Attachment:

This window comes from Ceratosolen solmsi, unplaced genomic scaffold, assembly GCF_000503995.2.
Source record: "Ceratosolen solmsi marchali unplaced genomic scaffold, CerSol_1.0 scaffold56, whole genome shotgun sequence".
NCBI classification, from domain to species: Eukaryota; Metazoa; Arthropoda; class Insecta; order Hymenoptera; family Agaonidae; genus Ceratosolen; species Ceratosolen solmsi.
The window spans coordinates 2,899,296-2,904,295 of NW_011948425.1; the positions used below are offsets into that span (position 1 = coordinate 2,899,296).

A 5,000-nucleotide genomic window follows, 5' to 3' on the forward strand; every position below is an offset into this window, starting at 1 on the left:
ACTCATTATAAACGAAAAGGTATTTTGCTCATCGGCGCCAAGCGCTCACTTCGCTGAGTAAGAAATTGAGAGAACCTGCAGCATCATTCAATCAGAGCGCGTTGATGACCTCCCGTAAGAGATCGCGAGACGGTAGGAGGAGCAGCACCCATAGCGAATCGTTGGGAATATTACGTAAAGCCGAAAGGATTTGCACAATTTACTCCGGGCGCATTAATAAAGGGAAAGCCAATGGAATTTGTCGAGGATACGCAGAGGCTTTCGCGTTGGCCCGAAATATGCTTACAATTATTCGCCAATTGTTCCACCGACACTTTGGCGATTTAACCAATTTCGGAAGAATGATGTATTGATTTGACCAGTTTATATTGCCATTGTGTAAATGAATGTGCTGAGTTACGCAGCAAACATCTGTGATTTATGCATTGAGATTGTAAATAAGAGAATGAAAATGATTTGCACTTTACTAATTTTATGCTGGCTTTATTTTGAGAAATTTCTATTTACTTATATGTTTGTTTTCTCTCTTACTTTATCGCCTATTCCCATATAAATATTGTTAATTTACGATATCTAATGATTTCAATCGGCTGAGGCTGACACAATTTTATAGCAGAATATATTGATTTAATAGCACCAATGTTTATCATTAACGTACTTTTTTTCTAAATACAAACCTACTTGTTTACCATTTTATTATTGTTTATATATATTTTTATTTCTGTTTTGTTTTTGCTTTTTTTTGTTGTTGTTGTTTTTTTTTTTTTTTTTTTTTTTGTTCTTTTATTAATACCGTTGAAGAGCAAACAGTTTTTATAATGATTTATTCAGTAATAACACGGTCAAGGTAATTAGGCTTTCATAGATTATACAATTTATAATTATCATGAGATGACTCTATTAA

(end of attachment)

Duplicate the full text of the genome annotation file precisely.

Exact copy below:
This window comes from Ceratosolen solmsi, unplaced genomic scaffold, assembly GCF_000503995.2.
Source record: "Ceratosolen solmsi marchali unplaced genomic scaffold, CerSol_1.0 scaffold56, whole genome shotgun sequence".
NCBI classification, from domain to species: Eukaryota; Metazoa; Arthropoda; class Insecta; order Hymenoptera; family Agaonidae; genus Ceratosolen; species Ceratosolen solmsi.
The window spans coordinates 2,899,296-2,904,295 of NW_011948425.1; the positions used below are offsets into that span (position 1 = coordinate 2,899,296).

A 5,000-nucleotide genomic window follows, 5' to 3' on the forward strand; every position below is an offset into this window, starting at 1 on the left:
ACTCATTATAAACGAAAAGGTATTTTGCTCATCGGCGCCAAGCGCTCACTTCGCTGAGTAAGAAATTGAGAGAACCTGCAGCATCATTCAATCAGAGCGCGTTGATGACCTCCCGTAAGAGATCGCGAGACGGTAGGAGGAGCAGCACCCATAGCGAATCGTTGGGAATATTACGTAAAGCCGAAAGGATTTGCACAATTTACTCCGGGCGCATTAATAAAGGGAAAGCCAATGGAATTTGTCGAGGATACGCAGAGGCTTTCGCGTTGGCCCGAAATATGCTTACAATTATTCGCCAATTGTTCCACCGACACTTTGGCGATTTAACCAATTTCGGAAGAATGATGTATTGATTTGACCAGTTTATATTGCCATTGTGTAAATGAATGTGCTGAGTTACGCAGCAAACATCTGTGATTTATGCATTGAGATTGTAAATAAGAGAATGAAAATGATTTGCACTTTACTAATTTTATGCTGGCTTTATTTTGAGAAATTTCTATTTACTTATATGTTTGTTTTCTCTCTTACTTTATCGCCTATTCCCATATAAATATTGTTAATTTACGATATCTAATGATTTCAATCGGCTGAGGCTGACACAATTTTATAGCAGAATATATTGATTTAATAGCACCAATGTTTATCATTAACGTACTTTTTTTCTAAATACAAACCTACTTGTTTACCATTTTATTATTGTTTATATATATTTTTATTTCTGTTTTGTTTTTGCTTTTTTTTGTTGTTGTTGTTTTTTTTTTTTTTTTTTTTTTTGTTCTTTTATTAATACCGTTGAAGAGCAAACAGTTTTTATAATGATTTATTCAGTAATAACACGGTCAAGGTAATTAGGCTTTCATAGATTATACAATTTATAATTATCATGAGATGACTCTATTAA